ATmega328P UNO, Nano, Mini 1024 Bytes (1 KB)
ATmega2560 Mega 4096 Bytes (4 KB)
ATmega168 Nano 512 Bytes

Arduino EEPROM Library

The EEPROM Library is a special library that enable you to read and write to the internal EEPROM of the Microcontroller on the Arduino Board. It comes standard with IDE and you don’t have to download anything extra.

Arduino EEPROM library provides you with five very useful functions:

  • – Read a byte from EEPROM.
  • EEPROM.write() – Write a byte to EEPROM.
  • EEPROM.update() – Write a byte to EEPROM only if the current value is different to previous value.
  • EEPROM.get() – Read any datatype from EEPROM (float or struct or any datatype).
  • EEPROM.put() – Write any datatype to EEPROM (float or struct or any datatype).

There are examples in the Arduino IDE for EEPROM Library. Go through those for more information.

Test Circuit: Remember the State of Relay

We have seen a lot of theory about EEPROM in general and also EEPROM in Arduino. All this theory makes sense only when we see the practical implementation. So, let us build a small circuit to test out the EEPROM feature of Arduino. The application is called “Can Arduino Remember the State of Relay?”.


In this test circuit, I will use a push button to turn ON or OFF a Relay. At the same time, I will also store the status of the Relay in the EEPROM, whenever the button is pressed. So, if the Arduino is restarted, it first checks the previous state of the Relay from the EEPROM and sets the relay to that position.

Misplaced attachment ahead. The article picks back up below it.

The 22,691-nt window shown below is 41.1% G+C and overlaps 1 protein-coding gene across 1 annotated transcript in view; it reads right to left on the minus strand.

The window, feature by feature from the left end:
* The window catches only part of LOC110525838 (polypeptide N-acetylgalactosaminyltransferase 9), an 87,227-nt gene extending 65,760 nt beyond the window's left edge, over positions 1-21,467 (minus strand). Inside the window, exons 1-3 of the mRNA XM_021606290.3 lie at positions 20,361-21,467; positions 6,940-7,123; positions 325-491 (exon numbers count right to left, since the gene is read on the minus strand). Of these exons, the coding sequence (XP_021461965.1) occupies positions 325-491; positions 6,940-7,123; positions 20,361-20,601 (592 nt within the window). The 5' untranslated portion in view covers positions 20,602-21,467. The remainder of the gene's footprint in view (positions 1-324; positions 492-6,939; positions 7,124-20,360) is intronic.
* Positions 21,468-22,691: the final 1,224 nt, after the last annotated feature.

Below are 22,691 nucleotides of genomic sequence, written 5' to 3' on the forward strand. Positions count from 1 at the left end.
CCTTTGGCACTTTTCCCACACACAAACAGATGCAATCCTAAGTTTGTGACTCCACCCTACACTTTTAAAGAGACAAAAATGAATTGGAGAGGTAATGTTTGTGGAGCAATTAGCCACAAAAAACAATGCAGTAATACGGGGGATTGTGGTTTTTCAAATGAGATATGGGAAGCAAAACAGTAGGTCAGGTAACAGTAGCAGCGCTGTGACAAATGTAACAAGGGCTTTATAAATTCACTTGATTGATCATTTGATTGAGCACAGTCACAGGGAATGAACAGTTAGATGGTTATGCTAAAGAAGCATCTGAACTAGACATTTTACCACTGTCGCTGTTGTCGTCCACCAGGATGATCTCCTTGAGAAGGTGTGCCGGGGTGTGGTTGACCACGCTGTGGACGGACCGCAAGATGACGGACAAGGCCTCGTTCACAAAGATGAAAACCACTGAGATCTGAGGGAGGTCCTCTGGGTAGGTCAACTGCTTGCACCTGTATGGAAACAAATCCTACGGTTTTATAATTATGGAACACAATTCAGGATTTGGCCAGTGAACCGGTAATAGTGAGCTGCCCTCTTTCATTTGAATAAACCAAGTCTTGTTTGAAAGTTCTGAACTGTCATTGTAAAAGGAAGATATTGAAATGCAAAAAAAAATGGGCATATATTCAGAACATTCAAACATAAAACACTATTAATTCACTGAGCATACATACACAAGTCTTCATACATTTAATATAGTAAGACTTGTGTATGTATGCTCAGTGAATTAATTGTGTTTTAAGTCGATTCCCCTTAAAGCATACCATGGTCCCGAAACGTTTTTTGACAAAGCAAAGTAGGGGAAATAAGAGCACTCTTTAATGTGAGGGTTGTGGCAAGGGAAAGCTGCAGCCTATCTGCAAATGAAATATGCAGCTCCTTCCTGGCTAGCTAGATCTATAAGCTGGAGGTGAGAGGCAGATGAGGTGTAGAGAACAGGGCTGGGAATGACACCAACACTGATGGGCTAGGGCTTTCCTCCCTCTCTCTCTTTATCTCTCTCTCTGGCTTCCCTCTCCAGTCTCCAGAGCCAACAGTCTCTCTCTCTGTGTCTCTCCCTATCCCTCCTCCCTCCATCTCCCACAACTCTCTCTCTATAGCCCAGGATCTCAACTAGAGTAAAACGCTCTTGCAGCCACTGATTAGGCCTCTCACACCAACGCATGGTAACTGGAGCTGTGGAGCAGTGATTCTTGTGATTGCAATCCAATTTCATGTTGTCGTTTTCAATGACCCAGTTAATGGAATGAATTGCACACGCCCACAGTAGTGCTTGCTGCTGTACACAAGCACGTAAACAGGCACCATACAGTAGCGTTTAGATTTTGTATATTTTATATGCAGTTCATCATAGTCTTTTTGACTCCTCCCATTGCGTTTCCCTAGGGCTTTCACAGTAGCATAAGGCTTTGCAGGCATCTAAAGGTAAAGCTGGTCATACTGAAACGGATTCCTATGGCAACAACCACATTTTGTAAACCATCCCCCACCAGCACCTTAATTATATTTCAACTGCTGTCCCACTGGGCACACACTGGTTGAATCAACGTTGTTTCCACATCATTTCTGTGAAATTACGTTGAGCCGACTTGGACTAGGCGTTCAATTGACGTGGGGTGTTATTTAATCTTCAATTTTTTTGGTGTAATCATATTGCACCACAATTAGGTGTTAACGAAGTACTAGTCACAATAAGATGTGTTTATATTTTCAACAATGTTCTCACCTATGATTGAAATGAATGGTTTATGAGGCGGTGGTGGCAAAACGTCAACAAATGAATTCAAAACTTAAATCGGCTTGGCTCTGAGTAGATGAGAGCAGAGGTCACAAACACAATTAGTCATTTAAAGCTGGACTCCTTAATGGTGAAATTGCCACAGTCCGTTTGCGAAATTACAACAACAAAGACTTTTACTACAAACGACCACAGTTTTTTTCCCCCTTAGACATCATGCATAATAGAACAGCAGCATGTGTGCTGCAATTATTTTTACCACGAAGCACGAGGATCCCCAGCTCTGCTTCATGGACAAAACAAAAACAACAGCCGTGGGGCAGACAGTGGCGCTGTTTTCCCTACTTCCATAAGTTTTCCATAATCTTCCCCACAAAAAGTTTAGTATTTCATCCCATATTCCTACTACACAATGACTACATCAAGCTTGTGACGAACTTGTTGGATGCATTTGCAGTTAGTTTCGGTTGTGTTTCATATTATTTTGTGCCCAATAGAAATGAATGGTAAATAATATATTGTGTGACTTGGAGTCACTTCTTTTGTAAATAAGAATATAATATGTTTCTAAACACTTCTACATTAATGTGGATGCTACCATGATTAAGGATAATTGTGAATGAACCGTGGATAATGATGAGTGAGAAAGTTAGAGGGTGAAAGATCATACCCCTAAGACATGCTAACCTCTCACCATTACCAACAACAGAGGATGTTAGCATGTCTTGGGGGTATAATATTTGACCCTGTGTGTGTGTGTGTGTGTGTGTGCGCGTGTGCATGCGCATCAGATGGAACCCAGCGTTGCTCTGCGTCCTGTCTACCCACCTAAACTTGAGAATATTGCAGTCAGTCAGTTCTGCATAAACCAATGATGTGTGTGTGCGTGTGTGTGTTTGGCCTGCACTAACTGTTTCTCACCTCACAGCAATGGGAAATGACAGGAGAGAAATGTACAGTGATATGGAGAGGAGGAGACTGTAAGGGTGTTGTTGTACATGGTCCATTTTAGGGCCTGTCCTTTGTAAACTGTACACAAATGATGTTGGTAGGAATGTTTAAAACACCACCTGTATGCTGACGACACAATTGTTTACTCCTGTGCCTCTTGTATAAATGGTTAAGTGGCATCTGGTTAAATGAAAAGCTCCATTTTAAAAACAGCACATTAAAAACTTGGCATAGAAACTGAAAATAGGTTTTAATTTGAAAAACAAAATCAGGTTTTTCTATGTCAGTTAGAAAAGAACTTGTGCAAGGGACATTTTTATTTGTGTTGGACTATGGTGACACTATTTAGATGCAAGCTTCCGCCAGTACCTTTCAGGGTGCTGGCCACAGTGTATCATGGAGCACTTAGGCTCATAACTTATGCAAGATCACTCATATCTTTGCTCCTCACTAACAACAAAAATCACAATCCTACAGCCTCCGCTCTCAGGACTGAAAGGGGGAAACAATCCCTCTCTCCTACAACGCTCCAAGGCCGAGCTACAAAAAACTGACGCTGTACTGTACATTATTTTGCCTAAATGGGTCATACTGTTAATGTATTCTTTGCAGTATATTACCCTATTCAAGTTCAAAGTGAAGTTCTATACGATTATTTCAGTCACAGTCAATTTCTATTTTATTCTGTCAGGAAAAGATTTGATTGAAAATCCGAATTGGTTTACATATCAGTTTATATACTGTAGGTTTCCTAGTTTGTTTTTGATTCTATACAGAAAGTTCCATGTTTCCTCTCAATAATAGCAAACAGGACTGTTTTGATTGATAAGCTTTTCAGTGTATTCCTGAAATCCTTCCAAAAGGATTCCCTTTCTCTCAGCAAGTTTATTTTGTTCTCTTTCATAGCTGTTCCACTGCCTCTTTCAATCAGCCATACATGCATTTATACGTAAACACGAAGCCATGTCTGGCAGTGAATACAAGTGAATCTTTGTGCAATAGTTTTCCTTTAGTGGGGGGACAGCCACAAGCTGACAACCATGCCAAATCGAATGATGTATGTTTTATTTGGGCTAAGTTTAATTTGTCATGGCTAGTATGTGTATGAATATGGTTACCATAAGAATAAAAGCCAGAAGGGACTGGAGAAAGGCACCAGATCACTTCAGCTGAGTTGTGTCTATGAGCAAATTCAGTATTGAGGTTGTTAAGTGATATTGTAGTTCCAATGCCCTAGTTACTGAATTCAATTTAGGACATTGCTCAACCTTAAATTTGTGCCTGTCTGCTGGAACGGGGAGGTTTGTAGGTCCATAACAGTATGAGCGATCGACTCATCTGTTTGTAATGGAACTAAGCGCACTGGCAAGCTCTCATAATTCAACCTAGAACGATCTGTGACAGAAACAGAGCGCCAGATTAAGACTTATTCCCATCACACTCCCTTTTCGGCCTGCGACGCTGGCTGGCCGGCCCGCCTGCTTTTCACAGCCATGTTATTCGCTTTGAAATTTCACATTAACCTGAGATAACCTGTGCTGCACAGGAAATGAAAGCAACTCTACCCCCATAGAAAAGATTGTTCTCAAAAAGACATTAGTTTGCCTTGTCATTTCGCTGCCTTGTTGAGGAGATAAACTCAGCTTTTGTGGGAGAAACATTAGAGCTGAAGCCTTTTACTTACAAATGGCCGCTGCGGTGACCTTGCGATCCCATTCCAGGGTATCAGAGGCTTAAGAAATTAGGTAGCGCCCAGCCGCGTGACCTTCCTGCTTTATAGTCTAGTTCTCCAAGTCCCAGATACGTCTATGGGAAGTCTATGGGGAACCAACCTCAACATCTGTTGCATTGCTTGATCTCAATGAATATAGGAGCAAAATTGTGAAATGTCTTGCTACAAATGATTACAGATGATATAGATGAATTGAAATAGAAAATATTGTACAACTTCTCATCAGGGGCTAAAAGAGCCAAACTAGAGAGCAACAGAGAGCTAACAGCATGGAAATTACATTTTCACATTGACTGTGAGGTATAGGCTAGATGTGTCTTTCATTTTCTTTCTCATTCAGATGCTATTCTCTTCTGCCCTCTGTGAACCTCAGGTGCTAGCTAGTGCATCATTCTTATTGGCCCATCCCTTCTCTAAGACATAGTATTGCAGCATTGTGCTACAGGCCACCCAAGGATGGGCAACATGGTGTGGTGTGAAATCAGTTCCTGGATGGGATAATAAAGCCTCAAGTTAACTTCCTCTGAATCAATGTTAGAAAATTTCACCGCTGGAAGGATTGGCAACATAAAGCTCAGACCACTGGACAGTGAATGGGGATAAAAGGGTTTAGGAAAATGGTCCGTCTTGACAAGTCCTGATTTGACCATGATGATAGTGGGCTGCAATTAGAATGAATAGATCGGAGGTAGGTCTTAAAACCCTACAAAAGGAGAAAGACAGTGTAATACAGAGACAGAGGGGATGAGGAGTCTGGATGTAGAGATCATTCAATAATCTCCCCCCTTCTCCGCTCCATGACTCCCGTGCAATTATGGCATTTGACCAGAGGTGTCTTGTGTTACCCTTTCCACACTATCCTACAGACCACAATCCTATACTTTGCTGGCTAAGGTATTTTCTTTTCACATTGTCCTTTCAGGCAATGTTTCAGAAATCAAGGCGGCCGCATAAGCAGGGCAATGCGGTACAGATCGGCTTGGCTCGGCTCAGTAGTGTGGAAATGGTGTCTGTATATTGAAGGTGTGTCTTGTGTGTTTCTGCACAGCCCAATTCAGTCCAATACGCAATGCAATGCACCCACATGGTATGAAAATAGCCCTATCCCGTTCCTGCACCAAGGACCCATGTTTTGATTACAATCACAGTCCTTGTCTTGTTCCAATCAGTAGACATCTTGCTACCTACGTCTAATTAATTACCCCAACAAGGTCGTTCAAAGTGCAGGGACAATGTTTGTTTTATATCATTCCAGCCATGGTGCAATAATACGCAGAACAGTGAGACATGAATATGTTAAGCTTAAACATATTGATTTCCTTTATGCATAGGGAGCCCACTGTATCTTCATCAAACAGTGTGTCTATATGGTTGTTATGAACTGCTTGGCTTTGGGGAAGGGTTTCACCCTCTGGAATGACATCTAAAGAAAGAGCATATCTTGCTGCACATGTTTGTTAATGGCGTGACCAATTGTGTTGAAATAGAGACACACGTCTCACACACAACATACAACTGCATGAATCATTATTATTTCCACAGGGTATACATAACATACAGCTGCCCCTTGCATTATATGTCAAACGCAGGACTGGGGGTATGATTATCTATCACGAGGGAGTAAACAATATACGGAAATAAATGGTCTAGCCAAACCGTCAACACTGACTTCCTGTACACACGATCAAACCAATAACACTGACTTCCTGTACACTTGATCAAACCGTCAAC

Circuit Diagram

The following image shows the circuit diagram for testing EEPROM of Arduino.

Circuit Diagram for Arduino EEPROM Test Circuit


As I said already, you don’t need any additional libraries. All you have to do is to include the “EEPROM.h” header file in your code.


A beginner’s guide / tutorial on EEPROM in Arduino. You learned how to use Arduino’s Internal EEPROM in this tutorial. In the next tutorial, I will show you how to add an External EEPROM IC to Arduino.

2 Responses

  1. Great tutorial!
    One thing, if I have relay triggered by moving sensor, how to memorize relay state, so when relay up and then outage of power source, it will remain up when power back. Thanks